Thanks to $1.2 million in provincial funding, GreenFirst Forest Products will restart a decommissioned paper line that will manufacture a new, eco-friendly paper product, while creating 45 new jobs in Kapuskasing.
The funds will go toward a customized program designed to train new and existing GreenFirst employees to work on the production of Envirosmart, a paper packaging made with 100 per cent recovered wood that's being touted as an alternative to plastic and other fossil fuel-based packaging materials.
Michel Lessard, president at GreenFirst, said the new line will replace the production of newsprint, demand for which dropped by 35 per cent during the last two years of the pandemic.
Switching the line to manufacture a new product enables the company to make use of its fibre allotment, while introducing a new product to market and providing employment locally.
“Our Kapuskasing paper mill is a very important economic element of northeastern Ontario, providing 250 great jobs,” he said.
Monte McNaughton, Ontario's minister of labour, training and skills development, was in Kapuskasing on April 1 to make the announcement.
In his address, McNaughton noted the new training program would comprise a combination of online and in-class learning, and apprenticeships.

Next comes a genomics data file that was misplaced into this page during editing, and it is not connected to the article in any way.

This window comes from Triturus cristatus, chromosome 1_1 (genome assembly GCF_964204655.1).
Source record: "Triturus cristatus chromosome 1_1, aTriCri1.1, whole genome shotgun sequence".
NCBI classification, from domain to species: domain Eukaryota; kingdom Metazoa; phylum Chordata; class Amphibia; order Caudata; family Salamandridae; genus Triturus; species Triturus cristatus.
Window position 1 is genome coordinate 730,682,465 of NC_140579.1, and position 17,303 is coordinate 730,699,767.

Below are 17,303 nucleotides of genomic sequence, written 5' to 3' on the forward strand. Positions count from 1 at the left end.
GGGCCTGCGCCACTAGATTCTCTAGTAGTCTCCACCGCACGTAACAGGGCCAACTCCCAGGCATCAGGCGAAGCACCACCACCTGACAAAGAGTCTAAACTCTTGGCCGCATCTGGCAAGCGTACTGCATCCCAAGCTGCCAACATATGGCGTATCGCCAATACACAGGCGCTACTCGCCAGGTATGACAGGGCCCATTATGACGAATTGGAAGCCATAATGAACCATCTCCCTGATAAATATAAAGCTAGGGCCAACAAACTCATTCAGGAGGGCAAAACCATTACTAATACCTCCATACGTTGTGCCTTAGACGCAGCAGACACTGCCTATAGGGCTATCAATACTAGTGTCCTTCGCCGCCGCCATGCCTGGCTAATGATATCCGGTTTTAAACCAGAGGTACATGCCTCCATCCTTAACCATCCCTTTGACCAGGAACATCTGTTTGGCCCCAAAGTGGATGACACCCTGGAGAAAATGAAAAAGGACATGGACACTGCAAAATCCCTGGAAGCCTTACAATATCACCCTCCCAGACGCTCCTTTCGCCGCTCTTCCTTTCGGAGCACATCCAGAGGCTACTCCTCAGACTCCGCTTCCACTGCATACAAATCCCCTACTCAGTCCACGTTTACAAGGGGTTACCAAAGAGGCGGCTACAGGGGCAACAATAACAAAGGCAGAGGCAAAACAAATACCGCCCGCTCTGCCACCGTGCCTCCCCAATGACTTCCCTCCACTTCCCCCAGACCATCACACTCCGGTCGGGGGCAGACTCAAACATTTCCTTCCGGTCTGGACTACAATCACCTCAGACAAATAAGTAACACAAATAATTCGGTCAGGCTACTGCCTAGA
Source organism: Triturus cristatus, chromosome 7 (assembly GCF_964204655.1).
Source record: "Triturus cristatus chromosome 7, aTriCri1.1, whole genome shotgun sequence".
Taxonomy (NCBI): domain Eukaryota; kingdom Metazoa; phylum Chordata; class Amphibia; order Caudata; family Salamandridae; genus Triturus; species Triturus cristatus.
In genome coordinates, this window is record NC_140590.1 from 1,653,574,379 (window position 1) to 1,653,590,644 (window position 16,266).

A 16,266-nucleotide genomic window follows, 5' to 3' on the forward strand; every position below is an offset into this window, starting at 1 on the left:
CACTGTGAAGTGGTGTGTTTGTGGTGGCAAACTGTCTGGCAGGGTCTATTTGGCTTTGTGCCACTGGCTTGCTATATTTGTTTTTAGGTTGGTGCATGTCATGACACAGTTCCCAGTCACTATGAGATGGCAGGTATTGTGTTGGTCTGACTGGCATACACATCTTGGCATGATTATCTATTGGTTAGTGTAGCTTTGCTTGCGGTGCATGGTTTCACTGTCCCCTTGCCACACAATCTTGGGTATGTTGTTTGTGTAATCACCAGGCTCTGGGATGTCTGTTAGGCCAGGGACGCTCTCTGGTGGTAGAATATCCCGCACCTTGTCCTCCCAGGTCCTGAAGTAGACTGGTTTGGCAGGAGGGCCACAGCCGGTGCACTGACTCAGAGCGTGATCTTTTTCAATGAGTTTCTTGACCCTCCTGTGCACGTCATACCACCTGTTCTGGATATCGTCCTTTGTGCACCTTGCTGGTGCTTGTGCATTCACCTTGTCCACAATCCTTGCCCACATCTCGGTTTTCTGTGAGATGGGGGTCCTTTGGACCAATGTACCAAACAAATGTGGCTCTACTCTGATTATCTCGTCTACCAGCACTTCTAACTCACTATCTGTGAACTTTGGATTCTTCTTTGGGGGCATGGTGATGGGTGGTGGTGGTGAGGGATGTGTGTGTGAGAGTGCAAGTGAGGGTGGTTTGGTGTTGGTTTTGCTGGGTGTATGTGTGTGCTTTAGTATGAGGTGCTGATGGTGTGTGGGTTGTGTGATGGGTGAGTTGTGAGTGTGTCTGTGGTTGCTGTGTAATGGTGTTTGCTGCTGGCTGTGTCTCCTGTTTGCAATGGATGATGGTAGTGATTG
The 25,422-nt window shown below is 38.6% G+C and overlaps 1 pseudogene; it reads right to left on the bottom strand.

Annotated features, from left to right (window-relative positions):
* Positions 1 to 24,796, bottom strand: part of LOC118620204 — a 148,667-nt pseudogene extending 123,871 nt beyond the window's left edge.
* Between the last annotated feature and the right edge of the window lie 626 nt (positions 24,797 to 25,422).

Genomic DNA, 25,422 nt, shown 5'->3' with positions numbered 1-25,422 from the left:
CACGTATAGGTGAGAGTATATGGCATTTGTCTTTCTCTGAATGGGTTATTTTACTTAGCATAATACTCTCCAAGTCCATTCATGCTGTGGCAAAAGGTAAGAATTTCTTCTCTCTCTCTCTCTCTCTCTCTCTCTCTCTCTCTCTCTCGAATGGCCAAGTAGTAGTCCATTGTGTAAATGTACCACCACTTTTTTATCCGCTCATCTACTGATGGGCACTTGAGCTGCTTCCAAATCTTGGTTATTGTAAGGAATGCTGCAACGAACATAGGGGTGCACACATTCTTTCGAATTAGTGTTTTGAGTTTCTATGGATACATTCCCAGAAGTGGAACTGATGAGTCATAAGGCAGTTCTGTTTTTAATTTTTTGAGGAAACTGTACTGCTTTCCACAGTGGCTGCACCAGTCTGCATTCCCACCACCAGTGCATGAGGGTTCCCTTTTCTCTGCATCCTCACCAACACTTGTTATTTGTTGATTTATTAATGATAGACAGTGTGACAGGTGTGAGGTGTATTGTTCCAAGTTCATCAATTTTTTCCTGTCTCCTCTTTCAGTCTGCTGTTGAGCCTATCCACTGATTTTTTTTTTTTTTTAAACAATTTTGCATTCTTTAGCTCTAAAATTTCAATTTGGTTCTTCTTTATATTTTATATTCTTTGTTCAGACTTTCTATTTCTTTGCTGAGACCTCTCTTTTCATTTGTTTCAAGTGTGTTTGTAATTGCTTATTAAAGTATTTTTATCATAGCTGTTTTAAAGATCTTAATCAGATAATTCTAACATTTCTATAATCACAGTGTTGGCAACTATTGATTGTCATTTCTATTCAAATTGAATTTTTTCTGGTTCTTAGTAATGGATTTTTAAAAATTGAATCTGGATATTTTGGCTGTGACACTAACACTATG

The program will impact about 100 employees. Existing employees will be retrained to acquire the skills to work on the line, and GreenFirst anticipates hiring an additional 45 new employees.
"The average wage for careers in manufacturing, forestry and logging is over $27 per hour and for trades that are part of this project, like industrial electricians and mechanical engineering technicians, the average wage is over $36 per hour,” McNaughton noted.
Heather Gagnon, GreenFirst's coordinator for human resources, recruiting and training, said the company is partnering with Collège Boréal to deliver the program, which would employ “diverse theoretical and practical training methods.”
The programs will be "comprehensive, detailed, and timely,” delivered by trainers who have years of experience in papermaking in the roles of operators and tradespeople, she noted.
“We are enthusiastic today at GreenFirst because we know that we have a bright future for Kapuskasing and surrounding communities,” Gagnon said.
“We are going to create jobs. We're going to develop training programs. We're going to grow our people and we are going to infuse our community.”
Although training for some positions has begun, GreenFirst is still accepting applicants.
Headquartered in Toronto, GreenFirst acquired a package of sawmills and paper mills in Ontario and Quebec — including sawmills in Kapuskasing, Hearst, Chapleau and Cochrane — from Rayonier Advanced Materials last April in a deal worth US$235 million.
The company produces a range of spruce, pine and fir dimensional lumber products (SPF lumber) and employs 1,500 people across locations.
GreenFirst is encouraging people who don't often pursue the trades — such as women, young people and Indigenous people — to apply. The company expects to employ all those who complete the training.
Those interested can contact Matthew Smith at Matthew.Smith@greenfirst.ca or 705-337-9633 for more information.